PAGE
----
If you spend some time perusing political and economic blogs you might read posts or comments by people who are enamoured with the Swedish economic/social model. Unfortunately their perceptions are detached from reality...However, what's interesting is that for many years, decades even, those perceptions were not detached from reality. Sweden was one of the richest countries on earth while having very high tax rates and a high degree of socialism. It took a very long time for Sweden's adoption of socialism to catch up with them.
It's pretty straight forward to understand why there was such a large delay between the Sweden becoming a socialist country and the relative slippage of its economic growth by considering a fairly simple thought experiment. Let's consider a world where there are two career paths:
Career Path A: After graduating from high school at 18 you average $50,000 per year salary. Think of this career path as blue collar workers.Let's also consider two possible tax structures:
Career Path B: After an additional 10 years of school costing $250,000 (plus 10 years lost opportunity cost of $500,000) you average $200,000 per year salary. Think of this path as doctors and other professionals.
Flat Tax Structure: 20% of all income.Let's say that the tax structure starts out as the Flat Tax Structure. In this case, Path B takes 6.25 years after graduation to catch up with Path A (by paying off school costs and overcoming lost opportunity) which occurs at 34.25 years of age. That's quite a long payback time when you consider that most businesses won't consider an investment with a payback time that's much more than five years (unless it's a very low risk investment). Nonetheless, it's not a bad deal, because if you survive till 34.25, after that you are a lot better off.
Progressive Tax Structure: Income is tax free up to $50,000. Over $50,000, 80% is taxed.
Now let's say the tax structure is changed to the Progressive Tax Structure. This is somewhat similar to the tax structure in a country like Sweden.
Those who are in the middle of their careers and have already made their career path choice are stuck. Even though their after tax income has dropped from $160,000 to $80,000, those who chose Path B have little choice but to stick with their careers. It doesn't do them any good to drop their after tax incomes further to $50,000 by switching back to Path A. Perhaps they'll retire a little earlier, but perhaps some have debts and other obligations that force them to work harder and longer.
So at first, there is little negative impact on the economy in this hypothetical world and there are a couple of benefits. The poor Path A people are now better off. Their after tax income has increased from $42,000 to $50,000. In addition, the government can now provide free services like health care to everybody using the windfall in revenues from taxing the rich Path B folk at a much higher rate. So the Path A folk are even better off. These benefits can continue for quite some time, as long as the composition of the work force remains more or less the same.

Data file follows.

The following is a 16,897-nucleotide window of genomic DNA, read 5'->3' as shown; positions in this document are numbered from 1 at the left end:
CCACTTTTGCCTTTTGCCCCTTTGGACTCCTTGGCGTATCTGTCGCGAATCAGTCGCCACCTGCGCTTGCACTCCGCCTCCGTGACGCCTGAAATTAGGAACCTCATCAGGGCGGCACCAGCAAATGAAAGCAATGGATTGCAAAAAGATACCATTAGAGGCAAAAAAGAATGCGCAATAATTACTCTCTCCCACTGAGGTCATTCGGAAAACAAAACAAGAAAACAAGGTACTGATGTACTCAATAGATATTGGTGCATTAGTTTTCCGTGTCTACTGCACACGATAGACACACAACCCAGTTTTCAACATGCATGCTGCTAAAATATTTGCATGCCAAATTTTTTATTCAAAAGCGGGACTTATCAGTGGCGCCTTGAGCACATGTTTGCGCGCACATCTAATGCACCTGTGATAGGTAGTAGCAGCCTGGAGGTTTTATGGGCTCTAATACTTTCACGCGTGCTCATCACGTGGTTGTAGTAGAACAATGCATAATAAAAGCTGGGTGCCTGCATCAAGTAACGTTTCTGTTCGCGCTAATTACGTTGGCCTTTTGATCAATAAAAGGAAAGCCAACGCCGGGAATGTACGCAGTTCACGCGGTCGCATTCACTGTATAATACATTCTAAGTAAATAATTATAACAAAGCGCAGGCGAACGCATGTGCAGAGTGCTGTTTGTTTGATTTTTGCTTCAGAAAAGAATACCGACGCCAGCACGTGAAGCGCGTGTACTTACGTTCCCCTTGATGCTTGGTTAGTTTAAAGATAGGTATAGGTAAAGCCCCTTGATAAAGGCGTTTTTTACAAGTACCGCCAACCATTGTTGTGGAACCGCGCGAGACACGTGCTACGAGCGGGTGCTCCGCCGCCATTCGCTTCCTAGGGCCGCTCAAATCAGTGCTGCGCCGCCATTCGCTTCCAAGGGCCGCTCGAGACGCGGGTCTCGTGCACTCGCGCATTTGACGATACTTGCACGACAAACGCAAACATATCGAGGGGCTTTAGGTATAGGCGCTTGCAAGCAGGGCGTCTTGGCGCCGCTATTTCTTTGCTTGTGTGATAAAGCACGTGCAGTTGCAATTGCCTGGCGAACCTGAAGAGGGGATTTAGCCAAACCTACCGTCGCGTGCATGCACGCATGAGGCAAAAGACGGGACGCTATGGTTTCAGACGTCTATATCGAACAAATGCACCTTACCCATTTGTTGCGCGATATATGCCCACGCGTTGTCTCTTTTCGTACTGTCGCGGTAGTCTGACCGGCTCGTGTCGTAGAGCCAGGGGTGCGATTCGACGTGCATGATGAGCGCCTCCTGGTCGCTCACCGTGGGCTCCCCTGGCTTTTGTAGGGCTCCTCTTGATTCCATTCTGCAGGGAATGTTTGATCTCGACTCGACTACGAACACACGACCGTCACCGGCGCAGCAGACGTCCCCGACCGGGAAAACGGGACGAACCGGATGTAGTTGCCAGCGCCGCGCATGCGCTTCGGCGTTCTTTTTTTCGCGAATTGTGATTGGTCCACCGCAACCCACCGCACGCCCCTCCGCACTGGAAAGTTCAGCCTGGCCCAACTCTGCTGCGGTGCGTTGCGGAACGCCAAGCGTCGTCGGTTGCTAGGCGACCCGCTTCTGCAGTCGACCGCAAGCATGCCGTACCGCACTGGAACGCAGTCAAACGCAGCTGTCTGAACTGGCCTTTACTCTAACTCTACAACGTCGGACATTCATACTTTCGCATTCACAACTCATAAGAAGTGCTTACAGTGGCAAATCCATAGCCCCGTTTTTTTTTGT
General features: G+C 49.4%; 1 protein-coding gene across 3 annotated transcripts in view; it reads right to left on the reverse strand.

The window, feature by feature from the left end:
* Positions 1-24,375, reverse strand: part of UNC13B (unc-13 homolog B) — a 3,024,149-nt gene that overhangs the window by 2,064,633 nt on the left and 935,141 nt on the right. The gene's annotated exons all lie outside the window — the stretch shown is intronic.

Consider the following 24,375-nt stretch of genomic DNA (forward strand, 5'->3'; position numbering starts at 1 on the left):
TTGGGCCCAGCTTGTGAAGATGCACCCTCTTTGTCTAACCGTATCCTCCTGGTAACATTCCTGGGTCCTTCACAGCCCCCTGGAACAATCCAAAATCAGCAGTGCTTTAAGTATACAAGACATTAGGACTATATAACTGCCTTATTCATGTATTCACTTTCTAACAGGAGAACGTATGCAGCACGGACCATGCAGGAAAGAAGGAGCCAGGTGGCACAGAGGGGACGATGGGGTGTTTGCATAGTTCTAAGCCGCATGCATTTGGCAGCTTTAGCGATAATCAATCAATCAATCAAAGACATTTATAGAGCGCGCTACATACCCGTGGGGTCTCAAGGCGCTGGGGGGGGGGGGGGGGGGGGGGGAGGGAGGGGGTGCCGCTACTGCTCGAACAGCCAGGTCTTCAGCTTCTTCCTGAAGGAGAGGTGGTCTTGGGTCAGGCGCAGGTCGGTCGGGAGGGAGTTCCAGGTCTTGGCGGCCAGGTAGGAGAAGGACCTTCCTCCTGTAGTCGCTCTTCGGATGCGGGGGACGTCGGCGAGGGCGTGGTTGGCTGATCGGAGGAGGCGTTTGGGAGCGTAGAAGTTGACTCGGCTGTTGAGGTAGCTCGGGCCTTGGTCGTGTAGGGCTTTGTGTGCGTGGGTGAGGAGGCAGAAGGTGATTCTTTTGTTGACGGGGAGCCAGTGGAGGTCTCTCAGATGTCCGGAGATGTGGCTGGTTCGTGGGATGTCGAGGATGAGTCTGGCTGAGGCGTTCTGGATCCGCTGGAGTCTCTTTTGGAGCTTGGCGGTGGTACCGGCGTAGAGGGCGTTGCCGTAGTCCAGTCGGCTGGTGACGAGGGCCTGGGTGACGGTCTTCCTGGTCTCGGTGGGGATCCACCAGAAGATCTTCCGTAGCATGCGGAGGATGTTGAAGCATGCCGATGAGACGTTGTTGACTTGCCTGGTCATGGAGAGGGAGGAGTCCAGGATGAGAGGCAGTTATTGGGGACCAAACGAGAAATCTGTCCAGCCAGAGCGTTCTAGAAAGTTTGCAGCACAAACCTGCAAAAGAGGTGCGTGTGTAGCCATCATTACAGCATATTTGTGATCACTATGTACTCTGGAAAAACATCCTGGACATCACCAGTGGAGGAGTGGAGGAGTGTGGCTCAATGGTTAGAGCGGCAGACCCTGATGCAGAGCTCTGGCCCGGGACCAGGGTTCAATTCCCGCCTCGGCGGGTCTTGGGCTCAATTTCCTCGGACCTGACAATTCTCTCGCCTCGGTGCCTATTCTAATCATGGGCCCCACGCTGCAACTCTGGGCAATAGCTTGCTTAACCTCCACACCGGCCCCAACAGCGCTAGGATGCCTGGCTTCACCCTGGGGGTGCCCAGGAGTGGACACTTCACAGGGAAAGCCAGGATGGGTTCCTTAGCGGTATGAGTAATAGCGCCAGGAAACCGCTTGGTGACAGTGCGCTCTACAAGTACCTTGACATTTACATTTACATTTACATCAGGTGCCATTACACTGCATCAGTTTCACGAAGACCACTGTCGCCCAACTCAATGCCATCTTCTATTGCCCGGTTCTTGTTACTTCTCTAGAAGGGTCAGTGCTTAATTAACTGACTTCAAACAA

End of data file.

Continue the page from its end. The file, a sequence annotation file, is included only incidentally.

However, now the career path investment choice looks much different. It now takes 25 years after graduation for Path B to overcome costs of school plus lost opportunity which pushes the break even point to age 53. Thirty-five years is a very, very long time to break even. What's clear is that, at the margin, fewer people are going to invest in themselves and follow Path B. Even if the school costs are subsidized, the lost opportunity costs still make Path B quite onerous.
So, over time, fewer and fewer people will choose Path B and instead will go with Path A. Tax revenues will drop accordingly. Benefits to the poor Path A people will strain the system. Overall, the economy is worse off with fewer high skilled workers and more lower skilled jobs. Sounds a bit like Sweden, no?
But isn't it still true that the poor Path A people pay no taxes and the wealthier Path B professionals bear more of the burden? Not necessarily. Since there will eventually be many fewer Path B people, they will be in much higher demand relative to supply and can therefore charge far more for the goods and services they provide. Perhaps they now make $500,000 instead of $200,000. The delta of $300,000 is essentially a tax on everybody to incentivize enough people to choose Path B to meet demand. The Path A people pay this indirect tax just like everybody else. If they paid $10,000 for Path B services under the Flat Tax Structure, they now pay $25,000 and 80% of that ends up being paid in taxes by the Path B workers. Essentially, the indirect tax on Path A people under the Progressive Tax Structure exceeds the direct tax under the Flat Tax Structure so everybody pays more taxes, the economy is smaller, and everybody is worse off.
There's little doubt in my mind that progressive tax structures provide disincentives to people trying to become progressively wealthier by investing in things like education and training and that limits overall wealth creation. Furthermore, the working poor still bear a similar share of the burden of government expenditures via increased costs of higher salaried people.
The government can't help the working poor via taxing the rich - the government can only hurt them in the long run. Just like Sweden.